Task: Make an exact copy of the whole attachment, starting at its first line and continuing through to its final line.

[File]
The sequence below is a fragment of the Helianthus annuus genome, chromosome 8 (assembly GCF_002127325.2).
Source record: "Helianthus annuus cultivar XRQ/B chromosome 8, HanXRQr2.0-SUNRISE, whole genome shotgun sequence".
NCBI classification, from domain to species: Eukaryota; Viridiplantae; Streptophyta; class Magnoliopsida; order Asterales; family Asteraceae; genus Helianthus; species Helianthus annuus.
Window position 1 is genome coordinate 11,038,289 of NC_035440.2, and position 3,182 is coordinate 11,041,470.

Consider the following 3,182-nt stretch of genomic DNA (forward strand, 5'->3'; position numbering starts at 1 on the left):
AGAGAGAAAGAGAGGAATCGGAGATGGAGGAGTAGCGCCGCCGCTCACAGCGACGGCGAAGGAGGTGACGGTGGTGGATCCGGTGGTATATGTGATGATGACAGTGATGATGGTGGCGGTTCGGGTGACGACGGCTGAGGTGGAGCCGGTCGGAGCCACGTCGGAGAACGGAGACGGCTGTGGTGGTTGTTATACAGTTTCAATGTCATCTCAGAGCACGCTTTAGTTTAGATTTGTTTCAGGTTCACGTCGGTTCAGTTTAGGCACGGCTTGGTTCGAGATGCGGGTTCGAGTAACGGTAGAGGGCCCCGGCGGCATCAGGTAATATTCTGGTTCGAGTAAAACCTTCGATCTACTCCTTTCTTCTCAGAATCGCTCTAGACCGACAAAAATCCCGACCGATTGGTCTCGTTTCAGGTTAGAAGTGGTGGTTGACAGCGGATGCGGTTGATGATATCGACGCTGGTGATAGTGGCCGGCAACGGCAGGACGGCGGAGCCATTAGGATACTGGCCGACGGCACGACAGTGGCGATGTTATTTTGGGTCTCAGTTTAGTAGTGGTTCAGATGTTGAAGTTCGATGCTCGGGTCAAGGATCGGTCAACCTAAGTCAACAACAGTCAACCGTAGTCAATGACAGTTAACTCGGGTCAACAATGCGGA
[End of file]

The sequence below is a fragment of the Helianthus annuus genome, chromosome 8 (assembly GCF_002127325.2).
Source record: "Helianthus annuus cultivar XRQ/B chromosome 8, HanXRQr2.0-SUNRISE, whole genome shotgun sequence".
NCBI classification, from domain to species: Eukaryota; Viridiplantae; Streptophyta; class Magnoliopsida; order Asterales; family Asteraceae; genus Helianthus; species Helianthus annuus.
Window position 1 is genome coordinate 11,038,289 of NC_035440.2, and position 3,182 is coordinate 11,041,470.

Consider the following 3,182-nt stretch of genomic DNA (forward strand, 5'->3'; position numbering starts at 1 on the left):
AGAGAGAAAGAGAGGAATCGGAGATGGAGGAGTAGCGCCGCCGCTCACAGCGACGGCGAAGGAGGTGACGGTGGTGGATCCGGTGGTATATGTGATGATGACAGTGATGATGGTGGCGGTTCGGGTGACGACGGCTGAGGTGGAGCCGGTCGGAGCCACGTCGGAGAACGGAGACGGCTGTGGTGGTTGTTATACAGTTTCAATGTCATCTCAGAGCACGCTTTAGTTTAGATTTGTTTCAGGTTCACGTCGGTTCAGTTTAGGCACGGCTTGGTTCGAGATGCGGGTTCGAGTAACGGTAGAGGGCCCCGGCGGCATCAGGTAATATTCTGGTTCGAGTAAAACCTTCGATCTACTCCTTTCTTCTCAGAATCGCTCTAGACCGACAAAAATCCCGACCGATTGGTCTCGTTTCAGGTTAGAAGTGGTGGTTGACAGCGGATGCGGTTGATGATATCGACGCTGGTGATAGTGGCCGGCAACGGCAGGACGGCGGAGCCATTAGGATACTGGCCGACGGCACGACAGTGGCGATGTTATTTTGGGTCTCAGTTTAGTAGTGGTTCAGATGTTGAAGTTCGATGCTCGGGTCAAGGATCGGTCAACCTAAGTCAACAACAGTCAACCGTAGTCAATGACAGTTAACTCGGGTCAACAATGCGGA